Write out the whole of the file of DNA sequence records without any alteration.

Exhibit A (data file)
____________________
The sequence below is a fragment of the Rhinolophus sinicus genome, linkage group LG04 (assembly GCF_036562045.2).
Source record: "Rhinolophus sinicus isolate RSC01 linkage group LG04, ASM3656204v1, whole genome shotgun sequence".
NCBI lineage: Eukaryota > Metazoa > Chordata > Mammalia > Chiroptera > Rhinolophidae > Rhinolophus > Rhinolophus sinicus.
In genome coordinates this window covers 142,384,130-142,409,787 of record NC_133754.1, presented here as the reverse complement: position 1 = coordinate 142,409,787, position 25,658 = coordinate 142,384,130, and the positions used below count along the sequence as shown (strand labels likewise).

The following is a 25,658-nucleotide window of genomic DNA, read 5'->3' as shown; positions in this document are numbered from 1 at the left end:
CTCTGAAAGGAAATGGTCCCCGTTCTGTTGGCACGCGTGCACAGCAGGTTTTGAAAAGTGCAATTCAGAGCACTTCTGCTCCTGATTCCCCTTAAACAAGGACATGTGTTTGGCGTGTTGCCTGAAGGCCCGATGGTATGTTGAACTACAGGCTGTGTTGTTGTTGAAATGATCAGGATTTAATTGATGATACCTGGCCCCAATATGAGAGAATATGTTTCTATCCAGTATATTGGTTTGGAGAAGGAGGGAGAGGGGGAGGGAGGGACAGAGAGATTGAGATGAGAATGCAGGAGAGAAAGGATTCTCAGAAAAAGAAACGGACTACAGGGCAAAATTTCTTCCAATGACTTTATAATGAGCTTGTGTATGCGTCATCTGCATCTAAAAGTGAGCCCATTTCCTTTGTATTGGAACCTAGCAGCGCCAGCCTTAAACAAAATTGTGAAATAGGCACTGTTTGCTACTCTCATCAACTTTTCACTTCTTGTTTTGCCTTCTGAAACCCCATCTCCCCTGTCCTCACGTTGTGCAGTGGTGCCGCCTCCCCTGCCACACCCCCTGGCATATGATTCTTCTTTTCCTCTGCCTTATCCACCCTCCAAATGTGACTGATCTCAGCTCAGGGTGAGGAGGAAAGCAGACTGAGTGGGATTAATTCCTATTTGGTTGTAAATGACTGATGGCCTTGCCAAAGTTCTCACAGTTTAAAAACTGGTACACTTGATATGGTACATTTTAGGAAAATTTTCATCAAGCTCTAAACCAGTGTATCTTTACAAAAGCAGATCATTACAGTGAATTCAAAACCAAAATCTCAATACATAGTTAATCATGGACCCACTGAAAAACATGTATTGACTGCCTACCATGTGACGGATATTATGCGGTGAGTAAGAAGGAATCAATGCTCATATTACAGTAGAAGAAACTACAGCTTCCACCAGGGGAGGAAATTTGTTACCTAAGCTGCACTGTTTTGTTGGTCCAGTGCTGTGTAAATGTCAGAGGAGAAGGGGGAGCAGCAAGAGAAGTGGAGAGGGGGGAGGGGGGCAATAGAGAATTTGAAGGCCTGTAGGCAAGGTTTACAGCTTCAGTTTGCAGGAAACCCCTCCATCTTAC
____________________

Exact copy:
The sequence below is a fragment of the Rhinolophus sinicus genome, linkage group LG04 (assembly GCF_036562045.2).
Source record: "Rhinolophus sinicus isolate RSC01 linkage group LG04, ASM3656204v1, whole genome shotgun sequence".
NCBI lineage: Eukaryota > Metazoa > Chordata > Mammalia > Chiroptera > Rhinolophidae > Rhinolophus > Rhinolophus sinicus.
In genome coordinates this window covers 142,384,130-142,409,787 of record NC_133754.1, presented here as the reverse complement: position 1 = coordinate 142,409,787, position 25,658 = coordinate 142,384,130, and the positions used below count along the sequence as shown (strand labels likewise).

The following is a 25,658-nucleotide window of genomic DNA, read 5'->3' as shown; positions in this document are numbered from 1 at the left end:
CTCTGAAAGGAAATGGTCCCCGTTCTGTTGGCACGCGTGCACAGCAGGTTTTGAAAAGTGCAATTCAGAGCACTTCTGCTCCTGATTCCCCTTAAACAAGGACATGTGTTTGGCGTGTTGCCTGAAGGCCCGATGGTATGTTGAACTACAGGCTGTGTTGTTGTTGAAATGATCAGGATTTAATTGATGATACCTGGCCCCAATATGAGAGAATATGTTTCTATCCAGTATATTGGTTTGGAGAAGGAGGGAGAGGGGGAGGGAGGGACAGAGAGATTGAGATGAGAATGCAGGAGAGAAAGGATTCTCAGAAAAAGAAACGGACTACAGGGCAAAATTTCTTCCAATGACTTTATAATGAGCTTGTGTATGCGTCATCTGCATCTAAAAGTGAGCCCATTTCCTTTGTATTGGAACCTAGCAGCGCCAGCCTTAAACAAAATTGTGAAATAGGCACTGTTTGCTACTCTCATCAACTTTTCACTTCTTGTTTTGCCTTCTGAAACCCCATCTCCCCTGTCCTCACGTTGTGCAGTGGTGCCGCCTCCCCTGCCACACCCCCTGGCATATGATTCTTCTTTTCCTCTGCCTTATCCACCCTCCAAATGTGACTGATCTCAGCTCAGGGTGAGGAGGAAAGCAGACTGAGTGGGATTAATTCCTATTTGGTTGTAAATGACTGATGGCCTTGCCAAAGTTCTCACAGTTTAAAAACTGGTACACTTGATATGGTACATTTTAGGAAAATTTTCATCAAGCTCTAAACCAGTGTATCTTTACAAAAGCAGATCATTACAGTGAATTCAAAACCAAAATCTCAATACATAGTTAATCATGGACCCACTGAAAAACATGTATTGACTGCCTACCATGTGACGGATATTATGCGGTGAGTAAGAAGGAATCAATGCTCATATTACAGTAGAAGAAACTACAGCTTCCACCAGGGGAGGAAATTTGTTACCTAAGCTGCACTGTTTTGTTGGTCCAGTGCTGTGTAAATGTCAGAGGAGAAGGGGGAGCAGCAAGAGAAGTGGAGAGGGGGGAGGGGGGCAATAGAGAATTTGAAGGCCTGTAGGCAAGGTTTACAGCTTCAGTTTGCAGGAAACCCCTCCATCTTAC